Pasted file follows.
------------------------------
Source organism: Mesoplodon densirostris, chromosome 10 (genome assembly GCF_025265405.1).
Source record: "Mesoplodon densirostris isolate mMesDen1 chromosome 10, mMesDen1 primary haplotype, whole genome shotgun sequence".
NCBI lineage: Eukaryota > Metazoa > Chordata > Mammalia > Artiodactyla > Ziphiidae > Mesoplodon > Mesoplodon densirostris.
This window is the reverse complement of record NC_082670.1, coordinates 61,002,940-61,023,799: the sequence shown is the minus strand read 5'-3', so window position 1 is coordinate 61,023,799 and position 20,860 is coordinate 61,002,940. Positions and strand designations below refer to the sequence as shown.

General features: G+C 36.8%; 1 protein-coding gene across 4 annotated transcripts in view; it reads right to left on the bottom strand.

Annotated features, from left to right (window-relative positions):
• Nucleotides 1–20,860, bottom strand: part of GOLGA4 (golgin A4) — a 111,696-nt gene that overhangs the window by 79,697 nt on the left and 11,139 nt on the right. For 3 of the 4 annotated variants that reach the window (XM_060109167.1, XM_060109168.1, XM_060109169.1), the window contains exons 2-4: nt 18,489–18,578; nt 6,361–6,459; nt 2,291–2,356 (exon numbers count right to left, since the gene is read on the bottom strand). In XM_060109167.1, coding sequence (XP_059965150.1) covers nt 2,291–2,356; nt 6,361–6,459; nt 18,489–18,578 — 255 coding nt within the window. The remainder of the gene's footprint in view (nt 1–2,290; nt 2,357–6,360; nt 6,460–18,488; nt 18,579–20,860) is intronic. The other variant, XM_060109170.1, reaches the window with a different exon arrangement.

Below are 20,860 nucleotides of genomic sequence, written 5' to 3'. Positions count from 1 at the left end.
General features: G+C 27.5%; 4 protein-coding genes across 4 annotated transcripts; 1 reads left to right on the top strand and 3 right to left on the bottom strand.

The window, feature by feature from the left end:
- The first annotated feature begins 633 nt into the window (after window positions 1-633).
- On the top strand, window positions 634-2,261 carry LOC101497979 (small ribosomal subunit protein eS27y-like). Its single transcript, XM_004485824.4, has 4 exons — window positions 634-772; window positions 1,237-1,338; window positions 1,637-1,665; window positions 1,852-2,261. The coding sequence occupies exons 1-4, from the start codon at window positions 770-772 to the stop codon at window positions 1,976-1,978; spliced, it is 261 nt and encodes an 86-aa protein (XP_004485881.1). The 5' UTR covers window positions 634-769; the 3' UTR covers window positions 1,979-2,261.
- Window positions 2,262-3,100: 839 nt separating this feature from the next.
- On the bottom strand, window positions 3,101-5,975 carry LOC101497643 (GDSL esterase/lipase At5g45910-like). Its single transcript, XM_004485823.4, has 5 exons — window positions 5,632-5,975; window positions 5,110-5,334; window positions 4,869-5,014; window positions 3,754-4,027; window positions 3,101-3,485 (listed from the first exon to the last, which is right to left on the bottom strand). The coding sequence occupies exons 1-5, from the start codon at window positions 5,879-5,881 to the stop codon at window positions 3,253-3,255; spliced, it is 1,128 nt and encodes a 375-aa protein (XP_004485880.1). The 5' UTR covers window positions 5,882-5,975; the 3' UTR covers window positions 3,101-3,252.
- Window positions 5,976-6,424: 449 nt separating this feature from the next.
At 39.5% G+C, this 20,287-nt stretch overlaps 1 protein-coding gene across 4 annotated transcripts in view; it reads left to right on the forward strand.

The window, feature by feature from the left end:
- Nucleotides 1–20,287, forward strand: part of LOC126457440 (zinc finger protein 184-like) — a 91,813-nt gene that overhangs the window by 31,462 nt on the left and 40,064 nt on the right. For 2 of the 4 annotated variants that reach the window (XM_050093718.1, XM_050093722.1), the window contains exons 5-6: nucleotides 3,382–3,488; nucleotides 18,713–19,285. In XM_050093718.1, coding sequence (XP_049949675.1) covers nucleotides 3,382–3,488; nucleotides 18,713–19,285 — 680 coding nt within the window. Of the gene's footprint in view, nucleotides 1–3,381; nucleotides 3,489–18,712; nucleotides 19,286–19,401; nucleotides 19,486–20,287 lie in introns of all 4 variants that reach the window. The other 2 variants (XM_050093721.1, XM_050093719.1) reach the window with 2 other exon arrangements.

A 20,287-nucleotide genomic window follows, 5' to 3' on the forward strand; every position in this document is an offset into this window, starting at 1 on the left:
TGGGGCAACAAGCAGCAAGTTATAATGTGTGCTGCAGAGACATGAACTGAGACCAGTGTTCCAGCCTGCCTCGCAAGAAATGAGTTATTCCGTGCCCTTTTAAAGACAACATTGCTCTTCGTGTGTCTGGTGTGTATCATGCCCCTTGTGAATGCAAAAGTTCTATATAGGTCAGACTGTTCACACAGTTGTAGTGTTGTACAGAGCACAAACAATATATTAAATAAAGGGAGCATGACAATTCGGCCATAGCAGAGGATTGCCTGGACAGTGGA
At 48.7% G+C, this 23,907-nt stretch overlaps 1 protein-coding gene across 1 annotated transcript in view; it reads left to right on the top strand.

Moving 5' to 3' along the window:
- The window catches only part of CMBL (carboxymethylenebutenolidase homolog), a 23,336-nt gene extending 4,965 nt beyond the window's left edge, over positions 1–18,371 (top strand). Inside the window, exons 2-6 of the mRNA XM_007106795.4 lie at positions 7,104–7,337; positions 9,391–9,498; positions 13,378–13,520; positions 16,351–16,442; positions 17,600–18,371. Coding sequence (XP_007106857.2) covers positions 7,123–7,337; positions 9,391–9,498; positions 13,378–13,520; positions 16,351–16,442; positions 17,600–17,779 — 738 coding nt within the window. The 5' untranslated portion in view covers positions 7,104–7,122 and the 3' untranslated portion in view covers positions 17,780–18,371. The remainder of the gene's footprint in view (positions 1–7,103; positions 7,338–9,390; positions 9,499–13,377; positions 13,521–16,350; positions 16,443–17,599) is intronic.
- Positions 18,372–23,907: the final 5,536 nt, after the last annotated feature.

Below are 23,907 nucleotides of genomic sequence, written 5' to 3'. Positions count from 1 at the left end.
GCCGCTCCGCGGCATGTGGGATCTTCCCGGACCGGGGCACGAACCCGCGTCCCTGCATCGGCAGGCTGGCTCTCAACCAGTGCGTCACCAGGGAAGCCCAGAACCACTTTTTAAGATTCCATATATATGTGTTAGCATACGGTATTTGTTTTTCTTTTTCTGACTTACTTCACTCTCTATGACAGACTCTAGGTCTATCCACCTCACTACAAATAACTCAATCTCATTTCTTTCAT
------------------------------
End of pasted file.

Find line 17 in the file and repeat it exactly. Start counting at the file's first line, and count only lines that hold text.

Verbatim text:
The window, feature by feature from the left end: